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Showing 4 posts from July 2015.

Inverse Condemnation

Inverse condemnation is a far more complex subject than it may seem at the outset. While condemnation proceedings are initiated by the government to acquire property and pay the owner just compensation, the general rule regarding inverse condemnation is that the owner of the property, and not a government entity, seeks to recover damages for a loss in value of the property as a result of governmental action. There are several avenues from which this type of action can arise, as there are multiple ways property can be affected by government activity. Rather than there being a cut and dried standard for what inverse condemnation looks like, each case involving it arises is based on a set of unique factual circumstances. More >

The Obergefell Decision and Property Considerations for Married Same-Sex Couples

In Obergefell v. Hodges, the United States Supreme Court, in a 5-4 opinion, determined that prohibitions on same-sex marriage are an unconstitutional infringement of Fourteenth Amendment rights. This decision throws the doors open for same-sex marriages, affording same-sex married couples the same rights and privileges only enjoyed by opposite-sex couples until recently. This expansion of marriage allows same-sex couples to take advantage of certain legal benefits, and property law is no exception. Same-sex married couples may now hold property in a tenancy by the entirety, a form of title available exclusively to married couples owning together. More >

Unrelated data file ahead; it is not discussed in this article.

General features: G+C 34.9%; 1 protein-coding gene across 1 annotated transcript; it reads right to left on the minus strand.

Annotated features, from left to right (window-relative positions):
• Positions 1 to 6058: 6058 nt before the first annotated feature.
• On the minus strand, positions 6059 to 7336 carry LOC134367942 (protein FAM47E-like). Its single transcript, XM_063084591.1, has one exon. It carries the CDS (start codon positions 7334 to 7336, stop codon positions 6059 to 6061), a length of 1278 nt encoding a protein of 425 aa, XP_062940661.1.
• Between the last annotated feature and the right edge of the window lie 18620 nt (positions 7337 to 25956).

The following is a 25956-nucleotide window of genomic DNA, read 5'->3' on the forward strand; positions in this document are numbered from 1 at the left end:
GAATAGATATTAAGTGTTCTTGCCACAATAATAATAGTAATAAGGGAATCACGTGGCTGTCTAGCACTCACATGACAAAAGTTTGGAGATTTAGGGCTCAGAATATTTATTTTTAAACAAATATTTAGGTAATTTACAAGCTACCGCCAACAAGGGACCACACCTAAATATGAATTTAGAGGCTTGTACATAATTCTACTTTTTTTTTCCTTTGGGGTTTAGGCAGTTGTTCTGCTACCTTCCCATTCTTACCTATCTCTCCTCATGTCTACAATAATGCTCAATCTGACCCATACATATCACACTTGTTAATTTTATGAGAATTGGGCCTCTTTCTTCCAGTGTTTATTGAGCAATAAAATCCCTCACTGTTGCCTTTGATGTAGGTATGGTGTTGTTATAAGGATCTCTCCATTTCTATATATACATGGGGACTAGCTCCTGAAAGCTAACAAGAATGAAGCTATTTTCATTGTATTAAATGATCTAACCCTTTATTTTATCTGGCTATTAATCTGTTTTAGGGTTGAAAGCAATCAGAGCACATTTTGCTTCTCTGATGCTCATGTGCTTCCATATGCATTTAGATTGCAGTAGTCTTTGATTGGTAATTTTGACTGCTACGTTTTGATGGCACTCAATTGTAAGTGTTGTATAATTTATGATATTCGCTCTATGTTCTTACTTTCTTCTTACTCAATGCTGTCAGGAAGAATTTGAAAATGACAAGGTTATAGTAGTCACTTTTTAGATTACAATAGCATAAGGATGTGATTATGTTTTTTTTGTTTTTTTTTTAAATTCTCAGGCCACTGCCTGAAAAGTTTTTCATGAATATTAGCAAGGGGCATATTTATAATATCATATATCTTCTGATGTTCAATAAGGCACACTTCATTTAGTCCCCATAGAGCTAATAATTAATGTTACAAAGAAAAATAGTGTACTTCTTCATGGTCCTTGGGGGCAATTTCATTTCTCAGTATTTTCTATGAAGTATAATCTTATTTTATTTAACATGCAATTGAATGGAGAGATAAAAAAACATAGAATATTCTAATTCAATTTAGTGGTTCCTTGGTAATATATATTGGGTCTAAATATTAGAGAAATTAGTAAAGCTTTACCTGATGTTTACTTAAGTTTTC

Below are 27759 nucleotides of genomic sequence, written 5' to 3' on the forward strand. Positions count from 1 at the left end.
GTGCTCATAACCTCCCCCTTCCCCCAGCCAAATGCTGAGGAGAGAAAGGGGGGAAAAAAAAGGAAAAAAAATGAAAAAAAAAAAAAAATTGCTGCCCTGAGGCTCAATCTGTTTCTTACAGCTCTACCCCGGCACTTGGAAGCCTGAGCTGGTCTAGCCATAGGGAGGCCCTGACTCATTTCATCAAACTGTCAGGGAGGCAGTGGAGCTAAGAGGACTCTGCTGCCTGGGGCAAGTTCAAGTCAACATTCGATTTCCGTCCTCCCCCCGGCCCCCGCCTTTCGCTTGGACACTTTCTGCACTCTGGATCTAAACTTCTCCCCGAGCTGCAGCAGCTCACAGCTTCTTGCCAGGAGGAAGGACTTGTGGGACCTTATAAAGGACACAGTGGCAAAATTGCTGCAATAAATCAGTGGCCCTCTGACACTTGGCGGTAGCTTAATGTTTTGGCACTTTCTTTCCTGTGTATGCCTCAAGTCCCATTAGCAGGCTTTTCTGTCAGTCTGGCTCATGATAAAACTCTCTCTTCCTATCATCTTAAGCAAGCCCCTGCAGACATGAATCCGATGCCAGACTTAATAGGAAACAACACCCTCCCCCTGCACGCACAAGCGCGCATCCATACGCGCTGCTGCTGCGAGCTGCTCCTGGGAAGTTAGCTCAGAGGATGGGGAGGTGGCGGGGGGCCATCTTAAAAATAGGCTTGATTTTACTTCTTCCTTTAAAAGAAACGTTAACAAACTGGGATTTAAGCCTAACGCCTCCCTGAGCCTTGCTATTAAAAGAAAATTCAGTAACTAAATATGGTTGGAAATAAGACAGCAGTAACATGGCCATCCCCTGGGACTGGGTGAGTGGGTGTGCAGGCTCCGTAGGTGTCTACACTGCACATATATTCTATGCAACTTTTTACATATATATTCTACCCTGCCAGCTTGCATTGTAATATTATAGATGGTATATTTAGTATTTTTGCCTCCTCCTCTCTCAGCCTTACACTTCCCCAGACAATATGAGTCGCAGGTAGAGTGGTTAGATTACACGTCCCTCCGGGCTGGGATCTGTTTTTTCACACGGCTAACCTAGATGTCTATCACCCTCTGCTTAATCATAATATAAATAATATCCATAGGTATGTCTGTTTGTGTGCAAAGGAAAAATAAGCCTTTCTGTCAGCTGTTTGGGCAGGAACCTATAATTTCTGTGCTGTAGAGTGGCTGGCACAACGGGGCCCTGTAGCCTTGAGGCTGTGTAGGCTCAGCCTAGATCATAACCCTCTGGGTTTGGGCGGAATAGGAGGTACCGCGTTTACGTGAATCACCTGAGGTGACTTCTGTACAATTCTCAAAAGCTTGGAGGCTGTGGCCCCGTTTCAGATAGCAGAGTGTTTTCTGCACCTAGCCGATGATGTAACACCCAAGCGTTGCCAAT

The Newest Sign for Some Sign Ordinances: Stop

Posted In Land Use Law

Sign ordinances and regulations are a fixture of city and county zoning and land use regulations, designed to prevent unattractive clutter from obstructing the public view. In creating these regulations, however, local governments run the risk of infringing some of the most basic constitutional rights. Signs inherently include a component of speech, and regulation of the former may unintentionally interfere with the latter. The town of Gilbert, Arizona, learned this lesson the hard way in the recent U.S. Supreme Court decision of Reed v. Town of Gilbert. More >

Beyond the Commercials: Understanding Reverse Mortgages

You have likely seen the commercials for reverse mortgages. While the advertisements urge viewers to “call now to secure you reverse mortgage today” and make them seem risk-free, obtaining a mortgage of this type is a serious decision that should not be made without fully understanding its pros and cons. More >

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